Under the effects of wind and gravity, the wave moves through successive deformations of its surface (Figure 1). This situation is perfectly described by the Nonlinear Schrödinger Equation (NLSE) which can be obtained from the fully nonlinear potential theory by using the multi-scale method [1] - [7] . The Taylor developing-series allows the NLSE to be expanded around a small wave steepness ε. Thereafter, the equation obtained is a third order in ε approximation of the system formed by equations 1 to 4. To investigate both damping and amplification effects on the Benjamin-Feir instability, we have use the forced and damped nonlinear Schrödinger equation (fdNLSE),


Herein, represents the wind effect, is the group velocity of the carrier wave and ν, ρ, ρair, g, u, and k are well-known parameters [1] - [12] . Equation (6) describes the spatial and temporal evolution of the envelope of the surface elevation, for weakly nonlinear and dispersive gravity waves on deep water when dissipation (due to viscosity), and amplification (due to wind), are considered. If considering the right hand side of this equation, it can be rewritten as


The stability of the envelope depends on the sign of K. For values of K ˂ 0, solutions are found to be stable, while for values of K ≥ 0, solutions are unstable. Physically, they interpreted this result in terms of frequency of the carrier wave ω0 and friction velocity u of the wind over the waves. We plotted (Figure 2 & Figure 3) the critical curve separating stable envelopes from unstable envelopes. Namely, they showed that for a given friction velocity u, only carrier wave of frequency ω0 which satisfies the following condition are unstable to modulational perturbations


Figure 1. Driven wave’s velocity profile [1] .

Figure 2. Growth rate versus of the wave number of the perturbation k for positive values of K (A0 = 0.2 and θ = 35).

Figure 3. Growth rate versus of the wave number of the perturbation k for negative values of K (A0 = 0.2 and θ = 35).

We can transform this Equation (8) to have a standard nonlinear Schrödinger equation in 3D.


And then introduce an oblique coordinates (S) associated with the direction of the spatial modulation


Substuting Equation (10) and (9) in (8) we obtain:


K values are very small and this make possible to do Taylor expansion in first order of and obtain (12)



Moving from the NLS equation to the standard NLS become possible if is a linear

function in T. We can therefore consider the following new variable:


And obtain





and (16)

As said before, wave trains are unstable to small perturbation of other wave travelling in the same direction [2] . The standard stability analysis consist in linearizing around the monochromatic wave solution of the nonlinear Schrödinger equation




Here K and Ω referring respectively to the perturbation wave number and frequency of the perturbation amplitude. Substituting this equation in Equation (8) we obtain the growth rate of instability:


It is well known that one of the main effects of Modulational instability, which refers to the growth of certain modulation sideband of nonlinear plane waves propagating in a dispersive medium as deep water is a result of the interplay between nonlinearity, gravity and dispersion effects. In this case of forced/damped regime in deep water, instability is significantly influenced by K (Figures 4-9). It is seen that the growth rate increases (or decreases)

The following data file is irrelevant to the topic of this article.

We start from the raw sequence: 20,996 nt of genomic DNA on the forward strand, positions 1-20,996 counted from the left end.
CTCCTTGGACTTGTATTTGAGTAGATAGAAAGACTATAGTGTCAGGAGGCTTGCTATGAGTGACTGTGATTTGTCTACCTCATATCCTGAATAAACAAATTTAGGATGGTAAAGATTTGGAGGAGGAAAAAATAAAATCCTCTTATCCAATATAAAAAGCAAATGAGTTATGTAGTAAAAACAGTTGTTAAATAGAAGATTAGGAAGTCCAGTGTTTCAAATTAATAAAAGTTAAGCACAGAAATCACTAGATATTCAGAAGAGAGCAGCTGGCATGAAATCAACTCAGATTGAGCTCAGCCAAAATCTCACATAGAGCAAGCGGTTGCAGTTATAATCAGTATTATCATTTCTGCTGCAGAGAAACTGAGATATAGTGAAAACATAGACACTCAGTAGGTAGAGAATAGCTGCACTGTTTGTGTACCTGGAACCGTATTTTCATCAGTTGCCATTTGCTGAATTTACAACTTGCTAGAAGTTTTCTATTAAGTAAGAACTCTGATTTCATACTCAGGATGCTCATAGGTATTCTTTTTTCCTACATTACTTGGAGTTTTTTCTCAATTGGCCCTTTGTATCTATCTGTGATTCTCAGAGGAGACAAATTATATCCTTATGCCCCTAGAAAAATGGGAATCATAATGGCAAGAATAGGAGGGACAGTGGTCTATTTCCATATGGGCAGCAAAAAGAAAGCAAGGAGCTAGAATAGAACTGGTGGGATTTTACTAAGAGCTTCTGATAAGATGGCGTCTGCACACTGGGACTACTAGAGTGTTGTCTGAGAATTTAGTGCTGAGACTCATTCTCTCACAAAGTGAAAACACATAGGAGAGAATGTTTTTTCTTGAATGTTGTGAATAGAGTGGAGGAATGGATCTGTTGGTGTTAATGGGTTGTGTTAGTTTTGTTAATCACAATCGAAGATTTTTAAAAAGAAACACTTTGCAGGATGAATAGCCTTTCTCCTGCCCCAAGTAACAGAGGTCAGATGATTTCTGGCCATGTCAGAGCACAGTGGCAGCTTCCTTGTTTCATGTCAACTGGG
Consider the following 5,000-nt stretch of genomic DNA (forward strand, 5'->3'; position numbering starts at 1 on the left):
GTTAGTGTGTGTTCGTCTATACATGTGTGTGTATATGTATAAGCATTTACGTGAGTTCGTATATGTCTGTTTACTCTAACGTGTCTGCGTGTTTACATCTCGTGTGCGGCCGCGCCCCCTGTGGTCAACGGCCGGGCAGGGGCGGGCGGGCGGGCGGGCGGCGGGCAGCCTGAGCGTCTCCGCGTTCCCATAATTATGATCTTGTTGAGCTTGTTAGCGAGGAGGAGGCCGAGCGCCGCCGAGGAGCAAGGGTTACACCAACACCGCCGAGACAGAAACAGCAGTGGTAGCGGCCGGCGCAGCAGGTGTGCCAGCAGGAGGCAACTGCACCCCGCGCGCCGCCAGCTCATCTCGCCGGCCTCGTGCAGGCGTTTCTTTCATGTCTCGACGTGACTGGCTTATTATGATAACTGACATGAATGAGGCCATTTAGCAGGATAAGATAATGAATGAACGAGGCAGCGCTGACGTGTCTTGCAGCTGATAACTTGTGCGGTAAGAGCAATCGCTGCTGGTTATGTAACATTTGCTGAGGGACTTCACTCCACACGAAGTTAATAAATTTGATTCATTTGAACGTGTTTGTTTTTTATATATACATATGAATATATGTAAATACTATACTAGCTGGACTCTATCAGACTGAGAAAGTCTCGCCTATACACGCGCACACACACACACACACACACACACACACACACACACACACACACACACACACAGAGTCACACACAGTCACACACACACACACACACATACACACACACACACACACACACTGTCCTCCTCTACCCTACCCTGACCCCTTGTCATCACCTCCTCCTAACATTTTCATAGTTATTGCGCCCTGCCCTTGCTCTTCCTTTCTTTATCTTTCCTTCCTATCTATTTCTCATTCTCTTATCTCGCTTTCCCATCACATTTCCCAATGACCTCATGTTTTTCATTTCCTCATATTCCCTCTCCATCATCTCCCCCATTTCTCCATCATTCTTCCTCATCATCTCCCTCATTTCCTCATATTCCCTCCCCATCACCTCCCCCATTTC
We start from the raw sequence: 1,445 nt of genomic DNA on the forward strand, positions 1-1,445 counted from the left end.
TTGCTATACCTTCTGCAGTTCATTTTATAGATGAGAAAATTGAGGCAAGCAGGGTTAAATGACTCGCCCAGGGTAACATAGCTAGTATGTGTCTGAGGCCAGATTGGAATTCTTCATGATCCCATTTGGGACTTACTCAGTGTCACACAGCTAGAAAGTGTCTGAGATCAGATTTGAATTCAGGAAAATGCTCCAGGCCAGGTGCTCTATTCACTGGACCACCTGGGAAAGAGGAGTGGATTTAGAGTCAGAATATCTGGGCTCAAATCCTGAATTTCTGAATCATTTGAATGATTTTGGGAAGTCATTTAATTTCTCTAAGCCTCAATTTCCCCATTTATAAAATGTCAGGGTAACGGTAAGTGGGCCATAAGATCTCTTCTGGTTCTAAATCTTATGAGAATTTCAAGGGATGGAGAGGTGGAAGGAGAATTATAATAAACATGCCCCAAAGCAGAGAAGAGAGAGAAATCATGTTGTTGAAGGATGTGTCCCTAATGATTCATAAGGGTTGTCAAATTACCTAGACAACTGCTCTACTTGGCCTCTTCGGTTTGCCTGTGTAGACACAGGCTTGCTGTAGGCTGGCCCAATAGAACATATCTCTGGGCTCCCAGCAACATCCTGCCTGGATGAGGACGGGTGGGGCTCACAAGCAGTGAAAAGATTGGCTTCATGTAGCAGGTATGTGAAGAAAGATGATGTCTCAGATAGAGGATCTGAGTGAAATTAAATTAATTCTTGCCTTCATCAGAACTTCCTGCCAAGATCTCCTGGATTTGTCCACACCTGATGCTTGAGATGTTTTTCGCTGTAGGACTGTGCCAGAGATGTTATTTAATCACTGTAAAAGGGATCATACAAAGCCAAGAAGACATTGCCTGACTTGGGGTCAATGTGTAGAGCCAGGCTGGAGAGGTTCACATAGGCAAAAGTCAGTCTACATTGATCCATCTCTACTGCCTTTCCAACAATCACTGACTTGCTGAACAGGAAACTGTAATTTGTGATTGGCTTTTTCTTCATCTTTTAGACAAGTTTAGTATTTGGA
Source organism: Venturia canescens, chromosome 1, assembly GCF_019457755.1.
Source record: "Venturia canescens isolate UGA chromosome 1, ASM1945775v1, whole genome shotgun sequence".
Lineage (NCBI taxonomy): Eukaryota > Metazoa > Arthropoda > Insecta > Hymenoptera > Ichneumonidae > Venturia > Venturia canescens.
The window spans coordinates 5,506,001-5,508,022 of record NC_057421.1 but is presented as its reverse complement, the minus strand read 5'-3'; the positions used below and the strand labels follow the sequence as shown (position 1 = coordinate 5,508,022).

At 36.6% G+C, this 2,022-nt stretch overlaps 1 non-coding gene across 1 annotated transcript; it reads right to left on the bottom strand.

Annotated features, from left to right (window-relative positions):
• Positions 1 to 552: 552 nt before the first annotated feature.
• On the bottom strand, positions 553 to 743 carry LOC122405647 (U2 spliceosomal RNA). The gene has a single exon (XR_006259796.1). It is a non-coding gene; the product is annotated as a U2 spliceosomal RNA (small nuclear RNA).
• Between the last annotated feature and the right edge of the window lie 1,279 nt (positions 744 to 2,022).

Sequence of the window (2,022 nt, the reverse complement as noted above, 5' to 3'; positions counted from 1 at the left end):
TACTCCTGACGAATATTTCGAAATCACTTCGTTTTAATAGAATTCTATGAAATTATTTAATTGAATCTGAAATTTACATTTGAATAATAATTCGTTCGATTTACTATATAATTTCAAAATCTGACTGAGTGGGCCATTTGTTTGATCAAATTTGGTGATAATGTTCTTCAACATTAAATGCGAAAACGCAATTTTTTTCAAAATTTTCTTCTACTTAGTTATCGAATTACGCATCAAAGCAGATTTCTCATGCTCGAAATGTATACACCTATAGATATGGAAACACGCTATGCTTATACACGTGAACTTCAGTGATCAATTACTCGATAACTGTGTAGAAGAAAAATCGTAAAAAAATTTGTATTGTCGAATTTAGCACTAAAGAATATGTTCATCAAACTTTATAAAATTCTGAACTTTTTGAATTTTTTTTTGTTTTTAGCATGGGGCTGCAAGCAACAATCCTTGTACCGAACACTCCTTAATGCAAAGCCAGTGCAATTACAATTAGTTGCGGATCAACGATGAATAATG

Figure 4. η = η(S) at: −100 ≤ t ≤ 100.

Figure 5. η = η(x, y) at: t = 0; ηmax = 1.8.

Figure 6. η = η(x, y) at: t = 10; ηmax = 2.0.

Figure 7. η = η(x, y) at: t = 25; ηmax = 4.0.

Figure 8. η = η(x, y) at: t = 35;.

Figure 9. η = η(x, y) at: t = 50;.

with the increasing (decreasing) values of forcing/damping coefficient K. It is evident to say that wind effect destabilize the wave train in deep water in two dimensional directions however the dissipation stabilize the wave train.

4. Conclusion

The upsurges of abnormally large waves on the sea surface are due to complex physical mechanisms. In this paper, we discuss the modulational instability scenario of a single freak wave formation in 3D (i.e., time-space scales). One of the important properties of an unstable wave packet is the growth rate. Small amplitude modulation theory for the NLS equation predicts a number of interesting features about the nonlinear propagation of initially small amplitude sine wave modulations. One of the most important is shown in Figures 5-7 where carrier-wave’s amplitude increases with respect to t (e.g., when comparing: to or. A later time after, the carrier wave’s amplitude modulation escapes from our prediction (we observe the upsurge of amplitude’s modulational instability. e.g., amplitude of the carrier wave at t = 35 (Figure 8) becomes lesser than amplitude of the same carrier wave at t = 50 (Figure 9) where 03 complete summits are observed). According to pertinent results obtained in this paper, wind alone cannot easily generate rogue waves; effect of winds combined with other physical mechanisms (e.g., viscosity and gravity force) may provide a fuller explanation of upsurge of freak wave phenomena. As wind blows over the ocean, its momentum is transferred to water molecules located at the surface of the sea. When strong winds (e.g., winds triggered by cyclones) blow in the opposing direction of the ocean current, its intensity might be strong enough to randomly generate rogue waves. Viscosity and gravity force contributions to the behavior of wind’s carrier waves are well described by our adopted weakly nonlinear approach and the related NLSE (Nonlinear Schrödinger Equation).


*Corresponding author.

Conflicts of Interest

The authors declare no conflicts of interest.